2/8/23 – Tis the season for removing snow from the buildings around Sawbill. Like most things around here there’s a particular process for getting the job done. I cut snow blocks using an old campground sign and then Dan comes in with a giant shovel to break them loose and push them off the edge. It’s one of those things that’s a decent amount of work, but pretty darn rewarding once you see the progress and think about the weight of each block being removed.
1/28/23 – If you’ve ever stayed at the Sawbill campground, there’s a good chance you’ve interacted with one of our fabulous hosts. Our most recent hosts have found themselves new jobs with less summer availability, so we’re on the search for the right person or people to step into that role.
If you’re interested, send us an email at email@example.com and we’ll send along the job description and a link to the application.
1/19/23 – This morning Huck and I decided to put on our reconnaissance hats and head out on the lake. It was a bit breezy but we persevered north past Mouse Island (gotta get the information out to the masses). We were the first tracks on the lake since the most recent snowfall (Tuesday/Wednesday) and are happy to report relatively easy travel through 6-12″ of fluffy snow and very minimal slush. If I really dug down I could find slush, but I had no problem walking around in my mukluks. -Jessica
12/22/22 – Nothing says winter solstice celebration like a rip roaring campfire as the last light dwindles from the shortest day of the year. With the complete lack of wind yesterday how could I not?! -Jessica
12/19/22 – Bill Pfoha, with Wenonah Canoe, must have been a postal carrier in a former life. Literally hours after the snow stopped dumping last week he arrived with a load of ten shiny new canoes. After a brief pitstop in the freshly fallen snow the canoes made their way into the shed to ride out the rest of the winter with their compatriots. -Jessica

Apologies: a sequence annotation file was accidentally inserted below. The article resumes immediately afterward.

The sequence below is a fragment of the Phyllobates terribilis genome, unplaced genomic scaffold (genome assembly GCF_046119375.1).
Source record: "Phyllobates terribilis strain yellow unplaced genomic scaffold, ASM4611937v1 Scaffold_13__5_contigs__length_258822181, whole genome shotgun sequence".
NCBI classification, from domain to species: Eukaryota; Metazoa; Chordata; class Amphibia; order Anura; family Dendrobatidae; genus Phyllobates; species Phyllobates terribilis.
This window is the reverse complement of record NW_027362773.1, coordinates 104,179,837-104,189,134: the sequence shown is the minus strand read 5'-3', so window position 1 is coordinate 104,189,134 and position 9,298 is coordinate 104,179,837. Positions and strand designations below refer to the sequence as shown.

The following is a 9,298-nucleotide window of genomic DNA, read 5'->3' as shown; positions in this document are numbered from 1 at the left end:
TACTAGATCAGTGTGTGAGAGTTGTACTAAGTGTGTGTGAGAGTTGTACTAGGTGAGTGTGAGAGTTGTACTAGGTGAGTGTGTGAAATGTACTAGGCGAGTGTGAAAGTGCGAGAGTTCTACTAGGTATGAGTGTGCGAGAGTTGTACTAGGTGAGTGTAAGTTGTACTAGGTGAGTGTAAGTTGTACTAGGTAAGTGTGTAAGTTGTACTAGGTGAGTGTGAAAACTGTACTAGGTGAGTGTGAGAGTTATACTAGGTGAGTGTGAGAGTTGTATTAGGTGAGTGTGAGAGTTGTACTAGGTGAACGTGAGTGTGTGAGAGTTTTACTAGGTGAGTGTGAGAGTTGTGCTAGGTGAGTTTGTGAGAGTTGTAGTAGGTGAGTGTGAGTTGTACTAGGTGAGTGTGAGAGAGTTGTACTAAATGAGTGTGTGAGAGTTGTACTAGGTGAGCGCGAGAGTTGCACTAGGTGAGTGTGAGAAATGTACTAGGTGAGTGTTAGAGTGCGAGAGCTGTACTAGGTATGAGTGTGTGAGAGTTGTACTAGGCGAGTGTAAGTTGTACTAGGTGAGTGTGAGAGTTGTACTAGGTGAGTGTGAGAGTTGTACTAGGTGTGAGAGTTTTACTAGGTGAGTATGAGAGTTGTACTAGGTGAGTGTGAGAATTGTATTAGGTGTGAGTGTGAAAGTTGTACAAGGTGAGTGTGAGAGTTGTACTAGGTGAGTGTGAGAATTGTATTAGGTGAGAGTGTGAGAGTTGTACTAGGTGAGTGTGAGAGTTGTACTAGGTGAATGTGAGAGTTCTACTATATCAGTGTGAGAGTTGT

12/15/22 – This morning we woke up to a forest covered in frosting and it’s still coming down! We received maybe 5″ yesterday, and another 6-8″ overnight. The wind has been whipping off and on though, so it’s a little hard to get an accurate measurement. With the snowpack we already had on the ground that adds up to about 20″ of snow in the woods. Getting very excited to break out the snowshoes and skis! -Jessica
12/8/22 – Last night around 10pm I stepped outside to admire the first full moon since the woods have been blanketed in snow. It was a brisk -19 degrees and trees were popping all around (caused when sap inside a tree freezes, expands, and breaks open the bark). I took this eerie sound as a signal that it might be okay to venture onto the lake in the morning. Up until now I hadn’t been super confident in it’s structural integrity due to the mid November snow we received just as things were beginning to freeze over. So, this morning I gathered the necessary items for measuring ice and headed for the lake. Half way between the canoe landing and Mouse Island I found 6″ of sturdy ice, with the bottom 3-4″ nice and clear. A good start, but I didn’t venture any further (here’s a link the Minnesota DNR’s ice thickness guidelines for lake travel). Did I mention I’m a chicken when it comes to early ice? -Jessica
12/3/22 – Tis the season for tracking down the perfect tree to liven up a living room. Key requirements for a successful tree hunting excursion include; enthusiasm for trudging through snow, a trusty hand saw, sled accompanied by ropes or straps (for securing the tree to the sled and/or car), and a keen eye for spotting the not so elusive Abies balsamea (balsam tree). Also if out and about in the Superior National Forest don’t forget a tree cutting permit which is available online at www.recreation.gov. -Jessica